Basque culture


A people who dance at the foot of the Pyrenees

Voltaire is said to have described the Basques as “a people who dance at the foot of the Pyrenees”, expressing the deep popular roots Basque traditional dance has always had.

Euskal dantzak, or Basque dances, have traditionally been linked to religious and popular events, playing an important part in rituals, protocols, special celebrations and the festivities for local saints’ days.

Their cultural value and interest have led many dance groups to revive and perform them, and today you can find dance performances at nearly all the festivities and celebrations in the Basque CountryHere you can look up a calendar of the top events in Navarra and the Spanish and French Basque regions:

Some of the most typical “Euskal Dantzak” are:


This comes from the soka-dantza or rope dance, where it takes its name from the first dancer (literally, “Aurresku” means first hand). In recent decades the Aurresku has been danced separately to show respect and welcome, both at public occasions and at important private events such as weddings or homages.


This is danced in the costal locality of Lekeitio on Saint Peter’s Day, this being the patron saint of the brotherhood of fishermen. It is danced on a box held on the shoulders of eight arrantzales (fishermen) and recalls the election of the head of the brotherhood, who was chosen on that day.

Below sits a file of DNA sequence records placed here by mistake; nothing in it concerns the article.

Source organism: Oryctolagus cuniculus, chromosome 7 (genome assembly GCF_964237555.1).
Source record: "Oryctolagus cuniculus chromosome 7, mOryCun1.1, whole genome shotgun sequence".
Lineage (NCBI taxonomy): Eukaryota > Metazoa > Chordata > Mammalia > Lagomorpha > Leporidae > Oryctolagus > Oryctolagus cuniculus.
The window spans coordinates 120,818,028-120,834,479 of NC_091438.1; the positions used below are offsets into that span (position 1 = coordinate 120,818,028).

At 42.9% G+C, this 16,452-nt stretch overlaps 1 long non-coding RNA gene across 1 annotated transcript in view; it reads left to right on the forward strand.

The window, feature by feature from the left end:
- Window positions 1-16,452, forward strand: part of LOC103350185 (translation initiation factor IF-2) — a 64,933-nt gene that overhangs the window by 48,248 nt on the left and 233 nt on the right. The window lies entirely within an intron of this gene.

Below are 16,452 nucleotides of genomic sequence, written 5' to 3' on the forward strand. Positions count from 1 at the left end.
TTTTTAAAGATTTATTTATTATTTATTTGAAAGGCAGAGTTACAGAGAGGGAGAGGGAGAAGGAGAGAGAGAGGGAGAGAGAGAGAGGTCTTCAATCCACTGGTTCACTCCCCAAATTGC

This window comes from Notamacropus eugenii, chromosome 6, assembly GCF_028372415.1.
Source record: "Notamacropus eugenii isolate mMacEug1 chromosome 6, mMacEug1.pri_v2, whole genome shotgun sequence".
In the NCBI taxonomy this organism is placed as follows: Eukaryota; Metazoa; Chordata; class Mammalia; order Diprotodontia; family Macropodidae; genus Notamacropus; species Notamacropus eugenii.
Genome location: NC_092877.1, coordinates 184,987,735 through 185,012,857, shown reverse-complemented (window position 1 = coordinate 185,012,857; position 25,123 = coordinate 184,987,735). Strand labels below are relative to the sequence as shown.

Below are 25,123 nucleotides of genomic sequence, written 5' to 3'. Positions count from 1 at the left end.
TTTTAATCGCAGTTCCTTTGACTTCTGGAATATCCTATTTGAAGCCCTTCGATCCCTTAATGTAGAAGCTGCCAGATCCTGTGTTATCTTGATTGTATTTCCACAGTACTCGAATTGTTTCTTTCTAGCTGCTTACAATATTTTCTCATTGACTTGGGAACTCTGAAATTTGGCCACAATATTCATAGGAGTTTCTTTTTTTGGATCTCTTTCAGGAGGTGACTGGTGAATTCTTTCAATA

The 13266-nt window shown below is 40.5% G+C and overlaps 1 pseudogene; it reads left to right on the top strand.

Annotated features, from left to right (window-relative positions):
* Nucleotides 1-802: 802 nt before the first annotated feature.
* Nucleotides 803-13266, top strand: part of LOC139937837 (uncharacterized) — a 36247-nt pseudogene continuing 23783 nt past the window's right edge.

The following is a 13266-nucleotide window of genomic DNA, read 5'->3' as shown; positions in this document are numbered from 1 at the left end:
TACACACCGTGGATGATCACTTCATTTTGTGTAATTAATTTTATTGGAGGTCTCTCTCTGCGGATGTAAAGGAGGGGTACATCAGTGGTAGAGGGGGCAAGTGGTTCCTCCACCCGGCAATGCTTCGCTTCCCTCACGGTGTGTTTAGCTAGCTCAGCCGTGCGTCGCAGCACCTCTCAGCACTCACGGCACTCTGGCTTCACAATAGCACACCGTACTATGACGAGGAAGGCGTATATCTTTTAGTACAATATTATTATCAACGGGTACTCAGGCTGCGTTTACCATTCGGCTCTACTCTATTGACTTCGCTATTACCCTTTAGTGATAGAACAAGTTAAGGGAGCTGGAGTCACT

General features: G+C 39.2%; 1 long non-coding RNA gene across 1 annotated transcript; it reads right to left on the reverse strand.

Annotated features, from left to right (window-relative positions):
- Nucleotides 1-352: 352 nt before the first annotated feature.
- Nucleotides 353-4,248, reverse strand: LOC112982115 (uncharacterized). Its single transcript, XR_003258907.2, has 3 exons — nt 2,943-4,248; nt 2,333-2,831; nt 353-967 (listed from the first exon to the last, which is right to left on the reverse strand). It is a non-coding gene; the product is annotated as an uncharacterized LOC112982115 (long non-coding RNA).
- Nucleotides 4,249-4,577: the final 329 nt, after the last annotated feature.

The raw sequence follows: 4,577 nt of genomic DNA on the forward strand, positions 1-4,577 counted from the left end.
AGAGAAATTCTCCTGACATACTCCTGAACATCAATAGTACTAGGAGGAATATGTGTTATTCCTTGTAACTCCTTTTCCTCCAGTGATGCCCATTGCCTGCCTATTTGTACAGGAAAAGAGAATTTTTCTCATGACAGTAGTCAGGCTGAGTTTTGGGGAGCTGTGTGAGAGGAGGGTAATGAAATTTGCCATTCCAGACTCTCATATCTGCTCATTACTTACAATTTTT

Dantzari Dantza

This is a set of nine dances, all requiring plenty of rhythm and strength, with their origins in the Duranguesado area. It is danced to the sound of the txistu and the atabal, two traditional instruments. Being a member of the group of dantzaris (dancers) was an honour for which there was intense competition among all the municipalities in the area.

Ezpata Dantza

Also originating in the Durango area, this consists of three dances with swords and sticks: Ezpata joko txikia (with small swords), Ezpata joko nagusia (with big swords) and Makil jokoa (with sticks). In Gipuzkoa a different version of the Ezpata dantza is danced, with distinct features and steps.

Xemeingo Dantza

This is danced on St. Michael’s Day in the Arretxinaga neighbourhood of Markina-Xemein. The dantzaris wear scapulars representing the Archangel Michael and portray the battle between good and evil. The dance ends when the head of the group is lifted on a lattice made of the swords.

Arku Dantza y Zinta Dantza

Formerly danced by men, today they are performed by women dressed as spinners (sandals, skirt, black bodice, white blouse and headscarf).

Inseparable from Basque dances are the musical instruments specific to the local culture (txistu, dultzaina, alboka, txanbela, txirula, trikitixa and txalaparta) which, always traditional in country areas for festivities, have also been revived and included in today’s music.

Like dance, music is one of highest-profile, most widespread facets of Basque culture. The popularity of choral music gave rise to the expression “one Basque, a beret; two, a game of pelota; three, a choir”. In fact the Basque Country has a large number of choirs, among which the best-known internationally is the Orfeón Donostiarra.